An examination of some of the important philosophical issues relevant to law and legal theory, including legal punishment, legal responsibility, and the relationship between law and morality. Both classical and contemporary writings will be studied. Students electing this course must have successfully completed a previous course in philosophy or have permission of instructor.

Prerequisite(s): PHIL 100 or PHIL 120 or PHIL 233 or PHIL 234 or PHIL 240 or PHIL 301 or PHIL 302 or PHIL 303 or PHIL 304 or PHIL 305 or PHIL 310 or PHIL 315 or PHIL 320 or PHIL 355 or PHIL 340 or PHIL 350 or PHIL 365 or PHIL 369 or PHIL 370 or PHIL 371 or PHIL 375 or PHIL 380 or PHIL 390 or PHIL 441 or PHIL 442 or PHIL 445 or PHIL 485 or PHIL 490

PHIL 340     Analytic Philosophy     3 Credit Hours

An introduction to philosophy as the analysis and evaluation of fundamental concepts and principles occurring in ordinary life and in the sciences. While analytic philosophy in the twentieth century is emphasized, its antecedents in the history of western philosophy will be examined. Students electing this course must have successfully completed a previous course in philosophy or have permission of instructor. (OC).

Prerequisite(s): PHIL 100 or PHIL 120 or PHIL 233 or PHIL 234 or PHIL 240 or PHIL 301 or PHIL 302 or PHIL 303 or PHIL 304 or PHIL 305 or PHIL 310 or PHIL 315 or PHIL 320 or PHIL 355 or PHIL 350 or PHIL 365 or PHIL 369 or PHIL 370 or PHIL 371 or PHIL 375 or PHIL 380 or PHIL 390 or PHIL 441 or PHIL 442 or PHIL 445 or PHIL 485 or PHIL 490

PHIL 350     Symbolic Logic     3 Credit Hours

This course will examine the central themes in modern symbolic logic including consistency, truth-functionality, sentential first-order predicate logic, and the logic of identity and possibility. These themes and their relation to the wider philosophical context will be discussed. (F,W).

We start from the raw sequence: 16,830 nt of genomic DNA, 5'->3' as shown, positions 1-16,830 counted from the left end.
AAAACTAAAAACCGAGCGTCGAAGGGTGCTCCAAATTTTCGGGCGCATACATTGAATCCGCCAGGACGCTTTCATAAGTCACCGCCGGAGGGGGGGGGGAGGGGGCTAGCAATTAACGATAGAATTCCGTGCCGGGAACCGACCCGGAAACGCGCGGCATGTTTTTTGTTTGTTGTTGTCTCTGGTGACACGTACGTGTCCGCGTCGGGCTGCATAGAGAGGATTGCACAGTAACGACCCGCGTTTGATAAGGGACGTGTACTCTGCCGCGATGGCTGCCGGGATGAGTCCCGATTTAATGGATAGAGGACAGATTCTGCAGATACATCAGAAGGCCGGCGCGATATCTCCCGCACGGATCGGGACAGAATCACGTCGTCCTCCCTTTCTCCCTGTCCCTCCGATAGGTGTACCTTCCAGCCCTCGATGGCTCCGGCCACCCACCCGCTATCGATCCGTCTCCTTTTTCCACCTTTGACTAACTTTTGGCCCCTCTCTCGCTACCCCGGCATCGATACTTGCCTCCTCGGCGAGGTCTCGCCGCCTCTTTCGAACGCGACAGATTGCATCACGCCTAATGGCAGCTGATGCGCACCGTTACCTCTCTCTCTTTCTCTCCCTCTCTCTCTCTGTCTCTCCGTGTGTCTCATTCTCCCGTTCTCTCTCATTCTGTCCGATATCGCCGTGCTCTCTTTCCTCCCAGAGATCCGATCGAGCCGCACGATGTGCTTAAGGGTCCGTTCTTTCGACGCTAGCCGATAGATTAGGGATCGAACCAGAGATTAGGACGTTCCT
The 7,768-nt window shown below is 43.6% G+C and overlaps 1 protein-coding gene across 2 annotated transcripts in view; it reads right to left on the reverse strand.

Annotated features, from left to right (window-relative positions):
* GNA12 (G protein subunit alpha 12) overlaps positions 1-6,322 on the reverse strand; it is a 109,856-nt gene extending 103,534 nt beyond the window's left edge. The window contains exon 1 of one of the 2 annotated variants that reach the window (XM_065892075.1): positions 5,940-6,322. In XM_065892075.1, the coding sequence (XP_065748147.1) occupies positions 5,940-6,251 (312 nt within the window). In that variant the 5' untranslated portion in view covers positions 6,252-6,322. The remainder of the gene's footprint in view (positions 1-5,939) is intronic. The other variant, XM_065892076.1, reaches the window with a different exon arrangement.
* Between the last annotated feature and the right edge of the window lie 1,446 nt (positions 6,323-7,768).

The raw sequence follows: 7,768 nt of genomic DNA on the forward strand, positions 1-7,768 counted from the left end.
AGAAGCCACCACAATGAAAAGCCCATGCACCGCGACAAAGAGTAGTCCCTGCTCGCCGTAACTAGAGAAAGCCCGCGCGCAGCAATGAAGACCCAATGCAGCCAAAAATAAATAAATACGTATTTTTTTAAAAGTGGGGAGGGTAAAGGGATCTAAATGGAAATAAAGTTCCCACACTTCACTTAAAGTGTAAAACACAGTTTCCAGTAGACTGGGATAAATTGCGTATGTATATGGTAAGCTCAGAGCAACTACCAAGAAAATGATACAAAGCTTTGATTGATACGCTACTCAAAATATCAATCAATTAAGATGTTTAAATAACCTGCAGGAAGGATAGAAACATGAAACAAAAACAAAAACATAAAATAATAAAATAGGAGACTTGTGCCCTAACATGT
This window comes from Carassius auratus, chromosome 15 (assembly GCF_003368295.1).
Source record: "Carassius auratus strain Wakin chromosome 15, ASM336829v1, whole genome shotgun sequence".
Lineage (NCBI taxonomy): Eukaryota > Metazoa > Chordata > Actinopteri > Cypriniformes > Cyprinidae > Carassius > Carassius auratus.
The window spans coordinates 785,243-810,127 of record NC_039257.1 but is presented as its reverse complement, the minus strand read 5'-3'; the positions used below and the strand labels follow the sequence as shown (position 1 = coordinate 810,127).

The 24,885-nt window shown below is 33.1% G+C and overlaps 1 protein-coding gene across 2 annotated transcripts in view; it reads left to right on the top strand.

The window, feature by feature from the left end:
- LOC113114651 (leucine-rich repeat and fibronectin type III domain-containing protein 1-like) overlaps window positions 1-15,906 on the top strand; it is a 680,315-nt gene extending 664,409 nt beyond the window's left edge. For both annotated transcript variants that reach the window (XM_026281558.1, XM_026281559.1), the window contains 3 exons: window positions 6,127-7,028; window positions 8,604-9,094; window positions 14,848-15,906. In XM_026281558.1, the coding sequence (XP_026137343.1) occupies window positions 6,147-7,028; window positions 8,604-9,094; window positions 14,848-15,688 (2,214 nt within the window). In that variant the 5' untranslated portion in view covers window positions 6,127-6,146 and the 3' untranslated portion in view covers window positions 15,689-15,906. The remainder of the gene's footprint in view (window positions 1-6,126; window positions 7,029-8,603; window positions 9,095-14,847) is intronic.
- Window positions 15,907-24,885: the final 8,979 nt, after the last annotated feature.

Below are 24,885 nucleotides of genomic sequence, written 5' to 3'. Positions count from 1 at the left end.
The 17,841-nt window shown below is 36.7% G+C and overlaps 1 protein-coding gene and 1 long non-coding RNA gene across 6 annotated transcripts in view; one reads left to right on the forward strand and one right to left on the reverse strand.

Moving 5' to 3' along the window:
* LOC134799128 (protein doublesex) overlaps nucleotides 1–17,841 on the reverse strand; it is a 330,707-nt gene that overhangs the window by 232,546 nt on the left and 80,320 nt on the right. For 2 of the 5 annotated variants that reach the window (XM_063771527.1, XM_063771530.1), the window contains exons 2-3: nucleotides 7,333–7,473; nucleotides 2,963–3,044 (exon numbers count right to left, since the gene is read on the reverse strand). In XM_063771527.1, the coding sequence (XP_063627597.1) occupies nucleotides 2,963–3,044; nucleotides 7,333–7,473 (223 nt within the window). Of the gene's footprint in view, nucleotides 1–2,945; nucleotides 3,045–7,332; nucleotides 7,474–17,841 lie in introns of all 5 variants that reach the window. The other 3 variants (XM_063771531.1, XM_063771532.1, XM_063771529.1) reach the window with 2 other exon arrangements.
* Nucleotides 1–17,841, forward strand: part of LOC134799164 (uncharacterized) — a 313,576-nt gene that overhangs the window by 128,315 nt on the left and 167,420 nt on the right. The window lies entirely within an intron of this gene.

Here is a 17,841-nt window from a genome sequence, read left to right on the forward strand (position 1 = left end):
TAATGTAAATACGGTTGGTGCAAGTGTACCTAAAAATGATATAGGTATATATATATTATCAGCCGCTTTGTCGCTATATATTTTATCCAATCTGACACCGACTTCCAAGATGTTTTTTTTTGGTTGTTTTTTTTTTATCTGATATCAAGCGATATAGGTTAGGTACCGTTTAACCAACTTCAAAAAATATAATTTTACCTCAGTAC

PHIL 360     Philosophy of Technology     3 Credit Hours

A study of both the history of, and current issues in, the philosophy of technology. This course will examine the deeper meaning and implications of our modern technological society. Questions examined include: What is the definition and nature of technology? How did the concept originate in Western thought? What is the relationship between modern industrial technology and the 'mechanistic' worldview? How do Western religious beliefs influence our attitudes about technology? Is technological progress socially determined, or is it culturally independent? In what ways has our technological society been supportive of, or detrimental to, overall human well-being? Students will cover both classic and contemporary readings.

PHIL 365     Philosophy of Religion     3 Credit Hours

A philosophical examination of basic religious problems, such as the nature and grounds of religious belief, the existence and nature of God, human immortality, the relations of religion and science, and the nature of religious language. Students electing this course must have successfully completed a previous course in philosophy or have permission of instructor.

Prerequisite(s): RELS 120 PHIL 100 or PHIL 120 or PHIL 233 or PHIL 234 or PHIL 240 or PHIL 302 or PHIL 303 or PHIL 304 or PHIL 305 or PHIL 310 or PHIL 315 or PHIL 320 or PHIL 355 or PHIL 340 or PHIL 350 or PHIL 369 or PHIL 301 or PHIL 370 or PHIL 371 or PHIL 375 or PHIL 380 or PHIL 390 or PHIL 441 or PHIL 442 or PHIL 445 or PHIL 485 or PHIL 490

PHIL 369     Philosophy of Art     3 Credit Hours

An examination and critique of both traditional and contemporary theories of art as well as an examination of theories of the aesthetic including theories of beauty, taste, and the aesthetic attitude. Students electing this course must have successfully completed a previous course in philosophy or have permission of instructor. (OC).

Prerequisite(s): PHIL 100 or PHIL 120 or PHIL 233 or PHIL 234 or PHIL 240 or PHIL 301 or PHIL 302 or PHIL 303 or PHIL 304 or PHIL 305 or PHIL 310 or PHIL 315 or PHIL 320 or PHIL 355 or PHIL 340 or PHIL 350 or PHIL 365 or PHIL 370 or PHIL 375 or PHIL 380 or PHIL 390 or PHIL 441 or PHIL 442 or PHIL 445 or PHIL 485 or PHIL 490 or PHIL 371

PHIL 370     Philosophy of Mind     3 Credit Hours

A study of current philosophical work in the area of consciousness studies examining the nature and function of human consciousness and the problem of reconciling an objective, scientific view of consciousness with our subjective experience of it. Students electing this course must have successfully completed a previous course in philosophy or have permission of instructor.

Prerequisite(s): PHIL 100 or PHIL 120 or PHIL 233 or PHIL 234 or PHIL 240 or PHIL 301 or PHIL 302 or PHIL 303 or PHIL 304 or PHIL 305 or PHIL 310 or PHIL 315 or PHIL 320 or PHIL 355 or PHIL 340 or PHIL 350 or PHIL 365 or PHIL 369 or PHIL 371 or PHIL 375 or PHIL 380 or PHIL 390 or PHIL 441 or PHIL 442 or PHIL 445 or PHIL 485 or PHIL 490

PHIL 371     Philosophy in Literature     3 Credit Hours